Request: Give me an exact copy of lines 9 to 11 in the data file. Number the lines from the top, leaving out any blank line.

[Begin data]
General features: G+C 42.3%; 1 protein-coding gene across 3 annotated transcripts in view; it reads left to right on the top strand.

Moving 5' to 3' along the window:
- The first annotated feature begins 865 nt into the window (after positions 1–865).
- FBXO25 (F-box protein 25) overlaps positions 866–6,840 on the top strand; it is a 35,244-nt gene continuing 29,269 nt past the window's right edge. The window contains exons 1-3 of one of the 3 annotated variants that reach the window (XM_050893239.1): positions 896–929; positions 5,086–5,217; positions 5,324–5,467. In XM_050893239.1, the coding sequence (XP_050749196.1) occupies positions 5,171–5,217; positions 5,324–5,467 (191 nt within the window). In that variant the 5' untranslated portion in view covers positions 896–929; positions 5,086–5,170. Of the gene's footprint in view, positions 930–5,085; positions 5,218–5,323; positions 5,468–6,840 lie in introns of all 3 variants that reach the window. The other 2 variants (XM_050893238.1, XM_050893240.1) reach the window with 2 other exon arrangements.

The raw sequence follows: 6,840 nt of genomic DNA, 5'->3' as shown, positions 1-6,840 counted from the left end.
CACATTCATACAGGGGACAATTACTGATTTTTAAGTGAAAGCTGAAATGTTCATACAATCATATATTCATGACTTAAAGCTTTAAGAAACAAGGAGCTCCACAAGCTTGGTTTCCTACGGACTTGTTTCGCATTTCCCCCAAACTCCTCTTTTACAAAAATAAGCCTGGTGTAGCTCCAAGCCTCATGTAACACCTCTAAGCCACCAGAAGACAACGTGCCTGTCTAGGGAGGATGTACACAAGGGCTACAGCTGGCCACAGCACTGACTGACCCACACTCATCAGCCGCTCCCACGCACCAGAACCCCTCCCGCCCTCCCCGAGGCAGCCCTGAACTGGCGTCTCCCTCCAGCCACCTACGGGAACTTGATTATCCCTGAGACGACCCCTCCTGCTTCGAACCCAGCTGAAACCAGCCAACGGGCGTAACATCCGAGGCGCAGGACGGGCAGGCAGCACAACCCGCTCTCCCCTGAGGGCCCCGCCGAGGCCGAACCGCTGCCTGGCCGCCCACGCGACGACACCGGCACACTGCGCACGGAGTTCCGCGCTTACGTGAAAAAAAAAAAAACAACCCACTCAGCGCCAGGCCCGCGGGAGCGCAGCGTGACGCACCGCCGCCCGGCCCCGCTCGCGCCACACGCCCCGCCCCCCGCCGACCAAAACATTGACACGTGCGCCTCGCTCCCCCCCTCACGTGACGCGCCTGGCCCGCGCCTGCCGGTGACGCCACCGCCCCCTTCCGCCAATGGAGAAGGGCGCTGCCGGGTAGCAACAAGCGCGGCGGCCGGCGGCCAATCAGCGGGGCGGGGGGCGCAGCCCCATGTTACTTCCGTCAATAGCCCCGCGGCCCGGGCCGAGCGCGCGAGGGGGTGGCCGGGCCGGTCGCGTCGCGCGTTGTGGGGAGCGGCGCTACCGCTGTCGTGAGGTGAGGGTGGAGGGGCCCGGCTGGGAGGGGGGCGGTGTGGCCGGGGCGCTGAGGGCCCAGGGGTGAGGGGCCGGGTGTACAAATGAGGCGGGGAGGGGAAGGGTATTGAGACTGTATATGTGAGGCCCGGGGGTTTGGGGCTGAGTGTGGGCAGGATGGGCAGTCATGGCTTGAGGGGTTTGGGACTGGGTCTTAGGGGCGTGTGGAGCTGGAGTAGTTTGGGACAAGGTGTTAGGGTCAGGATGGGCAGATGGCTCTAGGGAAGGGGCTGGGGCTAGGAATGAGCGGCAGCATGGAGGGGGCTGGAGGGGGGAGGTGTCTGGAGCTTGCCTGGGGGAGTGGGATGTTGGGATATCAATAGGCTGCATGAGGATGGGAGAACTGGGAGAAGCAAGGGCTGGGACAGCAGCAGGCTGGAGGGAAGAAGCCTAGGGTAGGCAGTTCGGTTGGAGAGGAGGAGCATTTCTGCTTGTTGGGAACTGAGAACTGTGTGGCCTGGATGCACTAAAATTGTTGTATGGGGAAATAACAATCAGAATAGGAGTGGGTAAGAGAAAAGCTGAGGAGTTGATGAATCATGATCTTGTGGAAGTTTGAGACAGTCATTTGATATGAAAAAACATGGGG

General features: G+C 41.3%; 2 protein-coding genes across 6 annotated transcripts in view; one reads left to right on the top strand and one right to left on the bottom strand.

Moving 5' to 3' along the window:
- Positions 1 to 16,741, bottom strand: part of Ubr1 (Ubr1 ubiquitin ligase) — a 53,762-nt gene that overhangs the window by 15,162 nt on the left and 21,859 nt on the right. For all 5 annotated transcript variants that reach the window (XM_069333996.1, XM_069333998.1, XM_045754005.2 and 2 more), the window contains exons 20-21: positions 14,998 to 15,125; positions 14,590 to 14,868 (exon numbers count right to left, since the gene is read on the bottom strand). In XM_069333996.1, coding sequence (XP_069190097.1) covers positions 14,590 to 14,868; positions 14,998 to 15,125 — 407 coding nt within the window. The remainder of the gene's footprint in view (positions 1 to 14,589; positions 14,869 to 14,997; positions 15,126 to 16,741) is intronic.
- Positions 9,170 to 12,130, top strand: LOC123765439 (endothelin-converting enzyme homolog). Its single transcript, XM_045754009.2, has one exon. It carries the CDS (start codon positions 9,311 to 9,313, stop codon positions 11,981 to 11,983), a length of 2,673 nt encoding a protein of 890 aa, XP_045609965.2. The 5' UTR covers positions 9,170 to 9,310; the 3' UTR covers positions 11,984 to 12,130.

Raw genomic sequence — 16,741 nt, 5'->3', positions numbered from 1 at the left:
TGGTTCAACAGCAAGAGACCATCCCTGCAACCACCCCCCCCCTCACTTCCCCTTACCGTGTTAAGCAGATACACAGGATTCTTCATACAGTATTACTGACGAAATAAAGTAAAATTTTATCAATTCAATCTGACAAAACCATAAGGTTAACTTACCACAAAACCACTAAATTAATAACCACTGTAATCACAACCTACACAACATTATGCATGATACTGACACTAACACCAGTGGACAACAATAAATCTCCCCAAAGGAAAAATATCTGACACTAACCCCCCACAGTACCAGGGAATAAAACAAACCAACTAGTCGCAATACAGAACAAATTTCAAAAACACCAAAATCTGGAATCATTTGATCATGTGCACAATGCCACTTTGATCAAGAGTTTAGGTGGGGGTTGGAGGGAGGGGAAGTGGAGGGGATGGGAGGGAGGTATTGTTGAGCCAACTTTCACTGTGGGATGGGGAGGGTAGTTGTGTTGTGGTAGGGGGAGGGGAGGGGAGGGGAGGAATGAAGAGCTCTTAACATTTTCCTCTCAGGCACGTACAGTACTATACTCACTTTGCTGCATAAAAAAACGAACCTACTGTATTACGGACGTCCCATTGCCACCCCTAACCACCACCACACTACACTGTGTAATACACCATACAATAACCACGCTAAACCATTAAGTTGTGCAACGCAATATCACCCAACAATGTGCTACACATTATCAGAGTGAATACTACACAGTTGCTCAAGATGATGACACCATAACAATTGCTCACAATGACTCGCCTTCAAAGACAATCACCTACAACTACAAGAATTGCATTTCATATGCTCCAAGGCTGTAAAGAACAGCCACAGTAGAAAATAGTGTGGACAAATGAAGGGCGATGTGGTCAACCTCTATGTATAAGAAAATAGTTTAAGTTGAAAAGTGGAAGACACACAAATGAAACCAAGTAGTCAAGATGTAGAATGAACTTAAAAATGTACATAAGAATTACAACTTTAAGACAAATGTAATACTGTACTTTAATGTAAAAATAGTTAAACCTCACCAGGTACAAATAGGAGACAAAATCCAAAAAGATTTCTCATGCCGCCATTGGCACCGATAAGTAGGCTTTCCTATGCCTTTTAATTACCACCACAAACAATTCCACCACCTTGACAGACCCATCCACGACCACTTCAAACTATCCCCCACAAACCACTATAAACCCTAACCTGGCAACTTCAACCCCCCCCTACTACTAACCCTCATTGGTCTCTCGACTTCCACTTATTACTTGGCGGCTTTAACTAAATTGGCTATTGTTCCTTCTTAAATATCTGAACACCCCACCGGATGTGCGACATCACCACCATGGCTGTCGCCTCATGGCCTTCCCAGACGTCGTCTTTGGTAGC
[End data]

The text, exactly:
- Positions 1 to 16,741, bottom strand: part of Ubr1 (Ubr1 ubiquitin ligase) — a 53,762-nt gene that overhangs the window by 15,162 nt on the left and 21,859 nt on the right. For all 5 annotated transcript variants that reach the window (XM_069333996.1, XM_069333998.1, XM_045754005.2 and 2 more), the window contains exons 20-21: positions 14,998 to 15,125; positions 14,590 to 14,868 (exon numbers count right to left, since the gene is read on the bottom strand). In XM_069333996.1, coding sequence (XP_069190097.1) covers positions 14,590 to 14,868; positions 14,998 to 15,125 — 407 coding nt within the window. The remainder of the gene's footprint in view (positions 1 to 14,589; positions 14,869 to 14,997; positions 15,126 to 16,741) is intronic.
- Positions 9,170 to 12,130, top strand: LOC123765439 (endothelin-converting enzyme homolog). Its single transcript, XM_045754009.2, has one exon. It carries the CDS (start codon positions 9,311 to 9,313, stop codon positions 11,981 to 11,983), a length of 2,673 nt encoding a protein of 890 aa, XP_045609965.2. The 5' UTR covers positions 9,170 to 9,310; the 3' UTR covers positions 11,984 to 12,130.

Raw genomic sequence — 16,741 nt, 5'->3', positions numbered from 1 at the left: